Demand fuels animal abuse. As long as tourists want to watch tigers jump through hoops of fire, and to take selfies – the abuse is unlikely to stop unless animal welfare laws change first.
Large confiscation of pangolins arrive at WFFT / Lao Wildlife Rescue Centre
Yesterday Laos PDR enforcement officials confiscated 81 pangolins at a checkpoint on the border between Thailand and Laos. As the Laos Wildlife Rescue is the only multi-species wildlife rescue center in Laos PDR the officials contacted our team for help in the care and rehabilitation of these critically endangered animals. Upon arrival many of the pangolins were found to be very weak after being smuggled for days maybe even weeks in small sacks, sadly one already dead on arrival. It is often hard to instantly assess the health of such a large shipment of animals, particularly pangolins. Both our LWRC vet team and WFFT vet team are currently working around the clock to provide the best care possible for these unfortunate victims of the illegal wildlife trade.
The Sunda pangolin (Manis javanica) is listed by the ICUN Red List as Critically Endangered (CR) and listed in CITES Appendix II, due to high levels of hunting and poaching for its meat and scales, the population of this species is declining throughout its range. The species is widely distributed geographically, occurring across mainland and island Southeast East Asia. In Lao PDR the Sunda pangolin is listed in the ‘Prohibition’ category of its Wildlife and Aquatic Law 2007, as a rare, near extinct, high value or species of special importance in the development of socio-economic, environmental, educational and scientific research.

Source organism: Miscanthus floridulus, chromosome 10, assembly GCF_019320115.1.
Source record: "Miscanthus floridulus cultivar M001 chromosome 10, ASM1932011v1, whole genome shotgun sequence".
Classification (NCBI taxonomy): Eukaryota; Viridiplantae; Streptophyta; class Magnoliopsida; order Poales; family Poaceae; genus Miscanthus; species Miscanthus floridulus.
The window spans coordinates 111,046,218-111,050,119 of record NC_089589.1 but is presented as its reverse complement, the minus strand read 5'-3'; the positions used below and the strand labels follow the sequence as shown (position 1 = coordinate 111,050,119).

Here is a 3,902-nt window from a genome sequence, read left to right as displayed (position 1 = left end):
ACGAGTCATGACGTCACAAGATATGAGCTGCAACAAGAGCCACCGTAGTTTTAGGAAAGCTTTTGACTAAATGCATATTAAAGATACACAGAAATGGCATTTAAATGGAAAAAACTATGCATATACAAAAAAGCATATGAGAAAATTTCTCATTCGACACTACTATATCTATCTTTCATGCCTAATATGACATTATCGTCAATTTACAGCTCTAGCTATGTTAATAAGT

It is likely that the confiscated animals have been poached in the Southern Southeast Asian Islands (Sumatra, Indonesia being the propable origin), then smuggled by boat over the sea to Malaysia and then onwards though Thailand and into Laos PDR. Both Lao PDR and Thailand play key roles as transit countries for the illegal trade in live wild animals from Southeast Asia to East Asia for international trade to China and Vietnam. Researchers at the IUCN state that over 1 million pangolins have been caught over the last decade, which makes them the most illegally traded endangered mammal in the world. The increased demand for pangolins and their body parts has seen prices surge from 13 US$ per Kg of scales in 1990s to more than 500 USD today. The illegal trade in pangolins is estimated to be worth about US$19bn a year.
Pangolins are the only mammal in the world that are completely covered (except their bellies) in scales. They are solitary, nocturnal and very secretive so many mysteries remain about their biology and behaviour. Pangolins live predominantly on a diet of ants and termites, which they may supplement with various other invertebrates including bee larvae, flies, worms, earthworms, and crickets. This specialist diet makes them extremely difficult to maintain in captivity. We are seeking assistance from experts in the field on the care of these enigmatic creatures.
The culprits of this illicit crime are currently in custody, we are hopeful that justice will prevail, with heavy fines and jailterms. For now these animals are being monitored around the clock, we are hopeful that many will be returned back to the wild in the coming weeks.
Will this species be killed and eaten to extinction in our lifetime? We sure hope not. We will keep you updated on the progress of these endearing creatures.